Day 9: Travel to Munich
This morning we fly from Tel Aviv to Munich. Arrival into the Munich airport. Enjoy a tour of the city. Our sightseeing begins with a driving tour of Munich including outside views of the Olympic Stadium, Pinakotheken art museums, Royal Palace (Residenz), National Theater, and the world famous Hofbräuhaus. Take a walking tour of the Marienplatz which lies at the heart of the Alstadt in the city center. This lively, attractive square houses the Gothic New Town hall (Neue Rathaus) with its famous Glockenspiel and the Old Town Hall. We transfer to the Munich hotel for our dinner and overnight.
Day 10: Neuschwanstein Castle, Oberammergau
This morning we head south to explore the Bavarian countryside with our first stop at the fairy-tale castle, Neuschwanstein Castle. We take a guided tour of Ludwig II's most luxurious former residence where the interior styles range from Byzantine to Romanesque to Gothic. This castle, built between 1869 and 1886, has a most impressive view with the Alpsee Lake below and the Alps towering above. We continue to the Pilgrimage Church of Wies to visit this oval Rococo style church which is a UNESCO World Heritage site. From here we continue to the delightful village of Oberammergau which has been the home of the Passion Play performance since 1680. We return to Munich later this afternoon and enjoy our dinner and overnight.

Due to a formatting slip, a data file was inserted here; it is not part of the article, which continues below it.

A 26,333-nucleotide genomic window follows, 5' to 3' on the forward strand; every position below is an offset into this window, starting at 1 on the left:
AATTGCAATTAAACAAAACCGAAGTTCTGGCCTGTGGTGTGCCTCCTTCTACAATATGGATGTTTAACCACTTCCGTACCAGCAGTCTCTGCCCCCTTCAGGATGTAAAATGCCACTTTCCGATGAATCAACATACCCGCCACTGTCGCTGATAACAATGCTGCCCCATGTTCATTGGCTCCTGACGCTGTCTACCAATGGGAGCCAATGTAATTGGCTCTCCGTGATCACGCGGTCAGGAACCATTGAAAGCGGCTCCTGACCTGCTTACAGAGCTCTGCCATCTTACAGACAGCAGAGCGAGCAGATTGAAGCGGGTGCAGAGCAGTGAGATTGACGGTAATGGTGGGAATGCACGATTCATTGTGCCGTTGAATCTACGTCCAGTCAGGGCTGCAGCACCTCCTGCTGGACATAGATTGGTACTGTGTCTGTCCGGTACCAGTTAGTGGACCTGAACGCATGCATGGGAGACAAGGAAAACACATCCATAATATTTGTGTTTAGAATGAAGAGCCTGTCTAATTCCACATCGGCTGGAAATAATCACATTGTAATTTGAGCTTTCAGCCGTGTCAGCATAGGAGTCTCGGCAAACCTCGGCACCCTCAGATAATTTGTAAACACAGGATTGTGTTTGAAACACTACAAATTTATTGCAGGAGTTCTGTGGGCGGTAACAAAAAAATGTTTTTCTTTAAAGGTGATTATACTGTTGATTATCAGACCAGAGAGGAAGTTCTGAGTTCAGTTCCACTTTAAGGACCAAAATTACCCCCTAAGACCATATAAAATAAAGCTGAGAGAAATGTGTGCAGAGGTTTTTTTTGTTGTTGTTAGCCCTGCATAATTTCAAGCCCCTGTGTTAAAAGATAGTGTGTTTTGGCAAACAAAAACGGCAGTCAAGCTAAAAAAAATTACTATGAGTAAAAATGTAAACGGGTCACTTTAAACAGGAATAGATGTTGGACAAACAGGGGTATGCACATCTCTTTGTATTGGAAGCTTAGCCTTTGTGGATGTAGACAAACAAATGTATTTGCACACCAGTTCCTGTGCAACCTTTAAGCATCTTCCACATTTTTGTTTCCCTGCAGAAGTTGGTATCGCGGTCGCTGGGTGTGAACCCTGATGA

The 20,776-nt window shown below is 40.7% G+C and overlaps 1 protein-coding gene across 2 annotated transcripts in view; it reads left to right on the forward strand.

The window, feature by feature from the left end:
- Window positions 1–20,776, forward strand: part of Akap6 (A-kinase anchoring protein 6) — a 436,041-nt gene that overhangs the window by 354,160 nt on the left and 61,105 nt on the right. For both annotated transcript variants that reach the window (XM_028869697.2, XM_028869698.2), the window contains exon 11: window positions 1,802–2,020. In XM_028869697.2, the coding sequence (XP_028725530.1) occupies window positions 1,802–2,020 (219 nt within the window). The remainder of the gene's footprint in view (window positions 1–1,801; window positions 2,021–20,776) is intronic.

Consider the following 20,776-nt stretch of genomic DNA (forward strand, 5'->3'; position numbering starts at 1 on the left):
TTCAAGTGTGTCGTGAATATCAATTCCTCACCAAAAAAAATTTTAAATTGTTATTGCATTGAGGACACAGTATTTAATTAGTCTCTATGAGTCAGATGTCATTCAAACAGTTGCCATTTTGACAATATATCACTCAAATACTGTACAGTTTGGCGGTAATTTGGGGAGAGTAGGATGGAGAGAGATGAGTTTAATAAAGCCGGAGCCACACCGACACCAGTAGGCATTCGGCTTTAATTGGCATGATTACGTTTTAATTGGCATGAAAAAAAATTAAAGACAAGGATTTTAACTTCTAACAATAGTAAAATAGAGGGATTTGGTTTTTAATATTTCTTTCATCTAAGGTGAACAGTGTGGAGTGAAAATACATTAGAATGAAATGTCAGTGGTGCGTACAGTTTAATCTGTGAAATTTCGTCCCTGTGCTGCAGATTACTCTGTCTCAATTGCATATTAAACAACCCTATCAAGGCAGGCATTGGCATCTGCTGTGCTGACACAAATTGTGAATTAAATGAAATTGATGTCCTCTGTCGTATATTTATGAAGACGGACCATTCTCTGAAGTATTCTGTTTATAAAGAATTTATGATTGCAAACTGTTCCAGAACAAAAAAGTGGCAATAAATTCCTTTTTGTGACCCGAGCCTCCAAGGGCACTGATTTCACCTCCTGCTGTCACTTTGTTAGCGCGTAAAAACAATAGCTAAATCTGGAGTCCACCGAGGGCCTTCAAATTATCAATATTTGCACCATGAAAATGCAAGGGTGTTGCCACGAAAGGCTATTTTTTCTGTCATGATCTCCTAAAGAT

Day 11: Augsburg, Rothenberg
This morning we travel north to the ancient city of Augsburg, the place where the Augsburg Confession was presented. Our morning drive will allow for time to rehearse this important document and digest the tremendous meaning it has as the basis for much of our doctrine today. It was also here in 1518 at St. Anne's Church that Luther met the papal legate, Cardinal Cajetan, who demanded that Luther submit to the pope. Augsburg was also the site of another Imperial Diet (1530). This afternoon we travel the panoramic "Romantic Road" and visit the best preserved medieval town in all of Europe, Rothenberg ob der Tauber. We see the quaint Rathaus (town hall) with its impressive tower and have free time for coffee and shopping in the many delightful shops. You may choose to visit on your own the Kriminal-museum, housing all manner of Medieval instruments of torture. Overnight in Rothenberg.
Day 12: Heidelberg, Worms, Mainz